Page Type Page Type: Trip Report
Location Lat/Lon: 48.32177°N / 119.43098°W
Date Date Climbed/Hiked: Apr 19, 2008

Omak Lake Basin - Washington’s Deepest Natural Pit?

The highest point in each state has been known for well over a century. But what about the lowest point in each state? I suppose this has been known for quite some time too (for instance, the lowest point of most coastal states—California not included—is sea level). But what if we’re not concerned so much with the lowest point with respect to the sea level datum? What if we’re concerned with determining the deepest natural pit or basin in each state? By natural pit or basin, I mean a hole in the ground—such as a crater—that has no outlet (at least on the surface) for water flow such as the rain that falls into it.

There has been much recent interest in finding out what the deepest such pits or basins are in each state (see here). I admit I was not one of the originators of the pursuit. But I now have visited three top (i.e., deepest) natural pits in Washington State.

It was in the summer of 2007 that I first heard the noise of outdoor enthusiasts clammering around in their cabin cupboards poring over their dusty maps looking for these pits. Friend John Roper was claiming at the time that he knew where the deepest pit in Washington State was. He wasn’t initially forthright with revealing his site, but with a little good natured prodding, he spilled his beans like a waterfall cascading over basalt: Bretz Waterfall Plunge Hole or what I prefer to call simply Bretz Hole. There was a stampede to visit this pit and my fiancée and I were a week behind. This hole measures out at 175-185 feet deep.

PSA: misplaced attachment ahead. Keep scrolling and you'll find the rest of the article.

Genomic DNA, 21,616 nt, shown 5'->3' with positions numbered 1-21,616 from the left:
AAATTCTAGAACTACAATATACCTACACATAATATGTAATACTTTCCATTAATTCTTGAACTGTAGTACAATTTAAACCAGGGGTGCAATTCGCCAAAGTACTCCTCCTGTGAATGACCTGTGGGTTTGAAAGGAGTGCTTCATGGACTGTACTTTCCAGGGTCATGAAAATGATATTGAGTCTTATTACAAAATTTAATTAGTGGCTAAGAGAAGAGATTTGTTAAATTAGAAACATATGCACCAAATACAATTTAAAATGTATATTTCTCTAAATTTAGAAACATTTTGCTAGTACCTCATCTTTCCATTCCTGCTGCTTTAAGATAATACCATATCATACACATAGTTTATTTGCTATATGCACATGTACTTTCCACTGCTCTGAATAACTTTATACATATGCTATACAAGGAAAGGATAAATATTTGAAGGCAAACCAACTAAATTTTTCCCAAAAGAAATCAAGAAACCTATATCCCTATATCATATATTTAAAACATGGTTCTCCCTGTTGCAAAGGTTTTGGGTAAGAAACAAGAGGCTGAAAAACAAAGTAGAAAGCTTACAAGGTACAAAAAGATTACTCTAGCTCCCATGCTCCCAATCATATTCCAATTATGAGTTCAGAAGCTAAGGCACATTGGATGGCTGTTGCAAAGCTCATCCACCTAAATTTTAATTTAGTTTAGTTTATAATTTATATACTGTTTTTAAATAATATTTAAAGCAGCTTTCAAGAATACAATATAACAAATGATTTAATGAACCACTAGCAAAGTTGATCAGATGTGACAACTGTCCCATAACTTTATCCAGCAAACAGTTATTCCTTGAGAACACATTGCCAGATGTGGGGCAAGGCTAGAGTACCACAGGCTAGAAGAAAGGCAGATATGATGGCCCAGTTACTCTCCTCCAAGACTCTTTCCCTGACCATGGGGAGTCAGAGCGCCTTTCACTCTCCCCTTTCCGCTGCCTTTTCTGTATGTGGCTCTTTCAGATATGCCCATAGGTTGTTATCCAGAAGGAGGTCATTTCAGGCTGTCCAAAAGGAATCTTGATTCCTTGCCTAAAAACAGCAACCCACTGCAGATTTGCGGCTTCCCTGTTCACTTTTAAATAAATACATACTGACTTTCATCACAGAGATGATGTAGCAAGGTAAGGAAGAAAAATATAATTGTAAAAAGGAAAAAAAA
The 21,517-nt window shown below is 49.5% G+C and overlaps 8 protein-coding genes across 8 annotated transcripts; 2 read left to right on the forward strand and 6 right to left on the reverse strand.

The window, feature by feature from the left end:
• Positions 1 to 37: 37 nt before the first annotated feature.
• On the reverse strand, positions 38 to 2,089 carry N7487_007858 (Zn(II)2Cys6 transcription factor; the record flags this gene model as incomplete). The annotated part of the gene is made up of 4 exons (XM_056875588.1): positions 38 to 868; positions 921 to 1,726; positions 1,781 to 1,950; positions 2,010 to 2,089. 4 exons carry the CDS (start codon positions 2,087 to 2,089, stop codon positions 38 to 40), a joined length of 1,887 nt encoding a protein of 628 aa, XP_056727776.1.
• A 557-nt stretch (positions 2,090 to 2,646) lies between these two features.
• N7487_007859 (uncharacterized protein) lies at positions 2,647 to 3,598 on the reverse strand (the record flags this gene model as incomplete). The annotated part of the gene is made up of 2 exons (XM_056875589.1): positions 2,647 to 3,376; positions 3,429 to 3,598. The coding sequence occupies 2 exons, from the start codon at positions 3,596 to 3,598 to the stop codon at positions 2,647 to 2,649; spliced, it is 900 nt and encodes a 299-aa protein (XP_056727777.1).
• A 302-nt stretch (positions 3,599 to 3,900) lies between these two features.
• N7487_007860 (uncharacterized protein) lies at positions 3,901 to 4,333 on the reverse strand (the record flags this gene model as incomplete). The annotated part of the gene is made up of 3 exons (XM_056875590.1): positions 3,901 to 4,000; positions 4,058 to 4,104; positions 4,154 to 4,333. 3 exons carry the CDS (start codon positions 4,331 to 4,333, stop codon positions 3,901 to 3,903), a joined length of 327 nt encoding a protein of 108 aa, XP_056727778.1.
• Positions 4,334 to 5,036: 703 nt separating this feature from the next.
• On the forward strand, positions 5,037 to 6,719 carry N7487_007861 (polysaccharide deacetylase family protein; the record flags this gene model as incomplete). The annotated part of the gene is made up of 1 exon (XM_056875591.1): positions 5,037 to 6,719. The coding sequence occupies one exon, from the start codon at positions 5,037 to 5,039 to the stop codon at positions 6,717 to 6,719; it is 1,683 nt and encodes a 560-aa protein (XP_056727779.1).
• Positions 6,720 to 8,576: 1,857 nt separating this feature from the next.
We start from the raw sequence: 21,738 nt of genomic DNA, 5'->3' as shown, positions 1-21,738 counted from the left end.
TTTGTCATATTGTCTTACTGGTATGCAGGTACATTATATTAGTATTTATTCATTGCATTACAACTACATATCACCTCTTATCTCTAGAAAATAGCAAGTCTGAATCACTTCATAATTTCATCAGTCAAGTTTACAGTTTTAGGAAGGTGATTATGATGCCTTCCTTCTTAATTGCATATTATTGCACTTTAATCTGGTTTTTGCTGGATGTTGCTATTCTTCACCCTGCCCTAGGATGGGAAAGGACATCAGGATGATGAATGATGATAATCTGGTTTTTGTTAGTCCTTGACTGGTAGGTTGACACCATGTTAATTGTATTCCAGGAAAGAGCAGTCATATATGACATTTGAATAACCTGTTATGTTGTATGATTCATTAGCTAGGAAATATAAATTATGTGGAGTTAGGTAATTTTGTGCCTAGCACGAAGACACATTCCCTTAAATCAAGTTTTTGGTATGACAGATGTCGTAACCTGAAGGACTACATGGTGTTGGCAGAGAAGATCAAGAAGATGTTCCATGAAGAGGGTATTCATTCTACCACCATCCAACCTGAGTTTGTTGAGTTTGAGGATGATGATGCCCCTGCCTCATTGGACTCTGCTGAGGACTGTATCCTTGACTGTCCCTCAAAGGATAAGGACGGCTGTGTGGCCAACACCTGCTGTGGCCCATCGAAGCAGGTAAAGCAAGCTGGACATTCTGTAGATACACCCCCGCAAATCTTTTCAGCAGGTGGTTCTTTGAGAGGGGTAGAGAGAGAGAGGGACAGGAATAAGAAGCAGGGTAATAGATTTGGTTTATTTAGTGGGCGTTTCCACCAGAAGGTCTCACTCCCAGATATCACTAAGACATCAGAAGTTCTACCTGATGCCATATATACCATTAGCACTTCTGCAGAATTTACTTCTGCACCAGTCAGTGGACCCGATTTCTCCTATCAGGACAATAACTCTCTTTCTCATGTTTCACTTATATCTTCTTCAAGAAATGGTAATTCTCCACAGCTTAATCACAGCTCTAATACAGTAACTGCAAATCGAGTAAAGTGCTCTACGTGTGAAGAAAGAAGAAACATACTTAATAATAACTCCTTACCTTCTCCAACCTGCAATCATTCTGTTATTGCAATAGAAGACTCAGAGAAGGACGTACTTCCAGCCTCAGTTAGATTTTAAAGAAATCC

A few weeks later I had just downloaded Topo! on my car laptop and was testing it out by scrolling through the seamless maps of the Southwest Washington terrain. And there it was, staring back at me through the monitor: Bare Bottom next to Bare Mountain. Bare Mountain is about 20 miles south of Mount St. Helens. I counted the inward-spiked closed contours denoting a pit. There were fully six 40-ft contours, meaning the pit is at least 200 feet deep with a maximum possible depth of 200 + 39 + 39 = 278 ft. A field measurement in October 2007 placed the depth at around 260 feet +/- 10 ft.

Maybe three weeks later David Olson—perhaps Washington’s biggest aficionado for these natural sumps—probably whilst laboring over maps in a too-brightly lit basement, noted that Omak Lake in North-Central Washington resides in a basin. Now this area of Washington is pockmarked with little basins—usually lake-filled—whose topo map signature is the telltale inward-spiked closed contours. But Omak Lake’s basin, despite it being a “pit” without an outlet, lacks these spiked contours. This is understandable, given the basin’s size (Omak Lake covers many square miles). But nonetheless, there it is, Omak Lake and the basin it resides in may well be the deepest natural pit in the state.